I love a good locked door mystery and J.D. Robb's Fantasy in Death delivers.
Long time friends Bart, Cill, Var and Benny are on the verge of releasing a state-of-art holo-game. Bart tests the game in the isolation and secured holo-room of his locked apartment and is killed. There are no clues. No weapon, no evidence of an intruder, no witnesses, nothing.
This is the crime super-cop, Lt. Eve Dallas, investigates with a little help from husband, Roarke. His input is more as a consultant and assists Feeney off screen. Eve struggles to understand e-tech, as always, but it is because she doesn't understand the environment that she can think of the unusual solution. I had my own suspects, but didn't truly settle on one until late in the book. Canny readers will pick up on the pivotal moment.
Fans of J.D. Robb will be excused for thinking this book is familiar with a particular scenario in the first of the series, Naked in Death, I know it rang a bell with me - but when you consider the two-year time frame, it's not such a leap.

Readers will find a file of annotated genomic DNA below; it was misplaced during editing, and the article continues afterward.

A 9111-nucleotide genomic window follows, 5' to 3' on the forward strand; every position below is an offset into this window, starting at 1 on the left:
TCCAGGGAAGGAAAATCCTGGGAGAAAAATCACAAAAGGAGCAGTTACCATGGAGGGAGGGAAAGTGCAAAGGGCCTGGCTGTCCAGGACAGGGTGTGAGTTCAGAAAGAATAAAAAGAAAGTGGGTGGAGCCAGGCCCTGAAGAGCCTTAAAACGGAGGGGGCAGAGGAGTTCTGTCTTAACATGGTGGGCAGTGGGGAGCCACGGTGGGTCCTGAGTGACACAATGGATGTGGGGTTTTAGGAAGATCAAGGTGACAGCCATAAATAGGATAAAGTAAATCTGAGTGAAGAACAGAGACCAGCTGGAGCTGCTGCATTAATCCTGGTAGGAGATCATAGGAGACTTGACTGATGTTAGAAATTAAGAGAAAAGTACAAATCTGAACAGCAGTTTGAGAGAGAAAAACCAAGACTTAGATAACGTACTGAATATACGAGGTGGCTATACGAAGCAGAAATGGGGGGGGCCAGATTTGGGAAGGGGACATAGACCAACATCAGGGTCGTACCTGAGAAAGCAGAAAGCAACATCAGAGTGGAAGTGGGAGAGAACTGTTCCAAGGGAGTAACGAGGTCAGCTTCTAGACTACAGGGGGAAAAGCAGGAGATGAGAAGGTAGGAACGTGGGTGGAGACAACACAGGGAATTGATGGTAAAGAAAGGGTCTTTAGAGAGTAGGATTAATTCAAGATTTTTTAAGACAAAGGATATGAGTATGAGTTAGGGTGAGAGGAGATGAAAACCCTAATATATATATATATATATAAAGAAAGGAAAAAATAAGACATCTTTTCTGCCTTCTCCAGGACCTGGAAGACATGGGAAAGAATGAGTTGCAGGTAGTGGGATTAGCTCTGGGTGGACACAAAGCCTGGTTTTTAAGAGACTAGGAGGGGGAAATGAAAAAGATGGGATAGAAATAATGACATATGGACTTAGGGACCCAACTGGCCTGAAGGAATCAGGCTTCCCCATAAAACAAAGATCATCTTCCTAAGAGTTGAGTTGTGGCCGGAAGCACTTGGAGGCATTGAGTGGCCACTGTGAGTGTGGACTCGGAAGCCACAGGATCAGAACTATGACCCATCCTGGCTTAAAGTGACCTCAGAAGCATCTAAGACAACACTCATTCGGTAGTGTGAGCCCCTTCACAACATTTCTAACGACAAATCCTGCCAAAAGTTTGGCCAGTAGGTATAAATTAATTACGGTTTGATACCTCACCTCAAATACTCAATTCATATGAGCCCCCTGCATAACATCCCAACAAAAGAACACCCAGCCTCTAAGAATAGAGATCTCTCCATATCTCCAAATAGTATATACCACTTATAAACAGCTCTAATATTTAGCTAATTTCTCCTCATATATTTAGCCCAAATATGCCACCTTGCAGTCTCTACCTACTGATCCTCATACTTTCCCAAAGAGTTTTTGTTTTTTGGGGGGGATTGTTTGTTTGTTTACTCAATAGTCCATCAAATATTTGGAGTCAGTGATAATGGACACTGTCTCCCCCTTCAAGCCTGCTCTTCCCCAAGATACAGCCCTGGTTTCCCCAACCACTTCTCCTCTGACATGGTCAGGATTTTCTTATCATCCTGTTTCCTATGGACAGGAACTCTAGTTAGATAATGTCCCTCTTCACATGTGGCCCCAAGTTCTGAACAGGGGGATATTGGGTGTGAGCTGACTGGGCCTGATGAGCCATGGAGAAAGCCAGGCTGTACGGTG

I would have given the book five stars, except for the laziness of the copy-editor. This English version has unfortunate carriage returns in the middle of sentences, words that need spaces in between and comma issues. There are also problems with 'voice'. At one stage, I couldn't tell who was speaking, Roarke or Eve. Roarke doesn't have the speech patterns from previous books and the concept of 'friendship' is a bit belaboured.
Overall - if you can ignore the copy-edit problems - the story is a great read and fans will be satisfied.